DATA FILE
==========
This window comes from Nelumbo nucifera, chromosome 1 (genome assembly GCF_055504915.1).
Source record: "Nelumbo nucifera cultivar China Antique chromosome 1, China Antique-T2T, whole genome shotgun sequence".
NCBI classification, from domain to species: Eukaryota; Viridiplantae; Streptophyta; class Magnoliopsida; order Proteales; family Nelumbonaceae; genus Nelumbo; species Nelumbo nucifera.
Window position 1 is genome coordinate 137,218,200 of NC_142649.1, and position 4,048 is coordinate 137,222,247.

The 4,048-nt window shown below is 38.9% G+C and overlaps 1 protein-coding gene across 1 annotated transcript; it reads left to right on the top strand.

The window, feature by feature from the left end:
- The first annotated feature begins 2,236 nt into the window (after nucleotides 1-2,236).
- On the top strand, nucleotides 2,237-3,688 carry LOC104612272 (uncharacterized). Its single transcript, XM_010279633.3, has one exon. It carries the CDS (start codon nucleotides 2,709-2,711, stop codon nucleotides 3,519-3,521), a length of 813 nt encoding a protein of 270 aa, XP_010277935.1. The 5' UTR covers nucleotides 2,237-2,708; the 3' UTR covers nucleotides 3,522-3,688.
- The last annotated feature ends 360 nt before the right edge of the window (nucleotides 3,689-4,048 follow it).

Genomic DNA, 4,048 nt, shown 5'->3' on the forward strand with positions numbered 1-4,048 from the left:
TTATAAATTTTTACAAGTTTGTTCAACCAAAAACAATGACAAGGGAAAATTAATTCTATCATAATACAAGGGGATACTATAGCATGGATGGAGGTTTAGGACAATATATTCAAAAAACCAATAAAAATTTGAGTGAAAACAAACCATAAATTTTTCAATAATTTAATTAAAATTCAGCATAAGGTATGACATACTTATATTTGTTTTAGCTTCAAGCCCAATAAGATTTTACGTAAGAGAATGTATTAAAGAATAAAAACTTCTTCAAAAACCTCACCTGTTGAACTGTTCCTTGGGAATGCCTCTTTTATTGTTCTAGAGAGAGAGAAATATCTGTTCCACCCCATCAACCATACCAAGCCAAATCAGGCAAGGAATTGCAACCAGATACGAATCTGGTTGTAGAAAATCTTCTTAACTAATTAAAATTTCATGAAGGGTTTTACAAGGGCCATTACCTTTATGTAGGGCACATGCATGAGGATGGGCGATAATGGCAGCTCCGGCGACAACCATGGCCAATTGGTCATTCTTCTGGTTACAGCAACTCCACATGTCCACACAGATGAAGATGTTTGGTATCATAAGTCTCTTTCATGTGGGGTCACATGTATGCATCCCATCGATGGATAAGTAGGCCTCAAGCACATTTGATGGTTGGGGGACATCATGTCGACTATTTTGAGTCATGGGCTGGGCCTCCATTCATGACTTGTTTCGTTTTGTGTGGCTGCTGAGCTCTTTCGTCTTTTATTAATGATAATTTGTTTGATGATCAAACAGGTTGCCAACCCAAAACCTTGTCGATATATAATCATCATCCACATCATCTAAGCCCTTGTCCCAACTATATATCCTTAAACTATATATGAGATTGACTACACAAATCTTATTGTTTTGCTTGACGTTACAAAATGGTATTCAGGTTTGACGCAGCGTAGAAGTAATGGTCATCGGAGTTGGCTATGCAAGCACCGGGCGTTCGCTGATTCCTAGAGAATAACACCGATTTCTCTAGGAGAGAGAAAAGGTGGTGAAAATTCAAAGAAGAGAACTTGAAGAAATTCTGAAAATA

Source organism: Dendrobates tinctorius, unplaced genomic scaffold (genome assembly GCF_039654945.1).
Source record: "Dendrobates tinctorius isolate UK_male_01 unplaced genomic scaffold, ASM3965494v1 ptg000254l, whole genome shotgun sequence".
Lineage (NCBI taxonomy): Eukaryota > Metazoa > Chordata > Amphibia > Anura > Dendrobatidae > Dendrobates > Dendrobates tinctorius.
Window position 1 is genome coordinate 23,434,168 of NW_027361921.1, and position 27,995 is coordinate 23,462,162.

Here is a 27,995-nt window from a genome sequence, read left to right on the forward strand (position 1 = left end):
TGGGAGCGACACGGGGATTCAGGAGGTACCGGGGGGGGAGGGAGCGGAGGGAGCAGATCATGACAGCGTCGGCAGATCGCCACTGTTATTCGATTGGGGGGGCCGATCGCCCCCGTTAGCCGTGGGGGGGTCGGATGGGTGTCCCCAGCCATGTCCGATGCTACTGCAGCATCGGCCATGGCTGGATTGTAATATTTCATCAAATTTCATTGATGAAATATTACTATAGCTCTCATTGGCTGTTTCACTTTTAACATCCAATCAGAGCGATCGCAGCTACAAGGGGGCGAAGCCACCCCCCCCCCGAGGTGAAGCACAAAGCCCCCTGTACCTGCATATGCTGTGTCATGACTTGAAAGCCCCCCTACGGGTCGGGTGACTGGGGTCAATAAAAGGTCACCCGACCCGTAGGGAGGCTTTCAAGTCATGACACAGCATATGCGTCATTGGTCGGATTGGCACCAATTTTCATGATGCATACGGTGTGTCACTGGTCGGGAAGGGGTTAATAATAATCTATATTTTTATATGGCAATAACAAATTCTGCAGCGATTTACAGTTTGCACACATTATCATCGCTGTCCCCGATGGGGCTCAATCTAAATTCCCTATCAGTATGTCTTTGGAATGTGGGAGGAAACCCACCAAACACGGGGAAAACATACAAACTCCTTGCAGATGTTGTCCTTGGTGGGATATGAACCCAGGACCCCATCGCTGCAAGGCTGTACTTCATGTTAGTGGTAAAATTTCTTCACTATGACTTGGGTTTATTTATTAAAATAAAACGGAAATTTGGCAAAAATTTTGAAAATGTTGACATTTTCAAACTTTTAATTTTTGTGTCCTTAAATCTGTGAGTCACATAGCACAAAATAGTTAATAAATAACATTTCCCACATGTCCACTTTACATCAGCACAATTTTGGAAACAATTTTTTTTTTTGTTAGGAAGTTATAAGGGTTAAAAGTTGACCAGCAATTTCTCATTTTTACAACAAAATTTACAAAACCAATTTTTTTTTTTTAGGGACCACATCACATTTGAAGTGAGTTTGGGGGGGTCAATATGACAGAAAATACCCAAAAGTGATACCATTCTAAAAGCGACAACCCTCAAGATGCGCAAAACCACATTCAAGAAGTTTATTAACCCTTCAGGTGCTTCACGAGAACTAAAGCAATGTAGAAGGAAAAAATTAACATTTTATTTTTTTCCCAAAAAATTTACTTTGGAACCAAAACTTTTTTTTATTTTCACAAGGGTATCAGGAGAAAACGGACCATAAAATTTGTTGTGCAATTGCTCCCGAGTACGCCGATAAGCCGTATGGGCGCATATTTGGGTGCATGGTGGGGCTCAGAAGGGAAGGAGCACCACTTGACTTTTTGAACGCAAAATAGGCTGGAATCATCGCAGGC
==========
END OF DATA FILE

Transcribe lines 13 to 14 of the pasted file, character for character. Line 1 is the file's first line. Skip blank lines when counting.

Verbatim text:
Source record: "Dendrobates tinctorius isolate UK_male_01 unplaced genomic scaffold, ASM3965494v1 ptg000254l, whole genome shotgun sequence".
Lineage (NCBI taxonomy): Eukaryota > Metazoa > Chordata > Amphibia > Anura > Dendrobatidae > Dendrobates > Dendrobates tinctorius.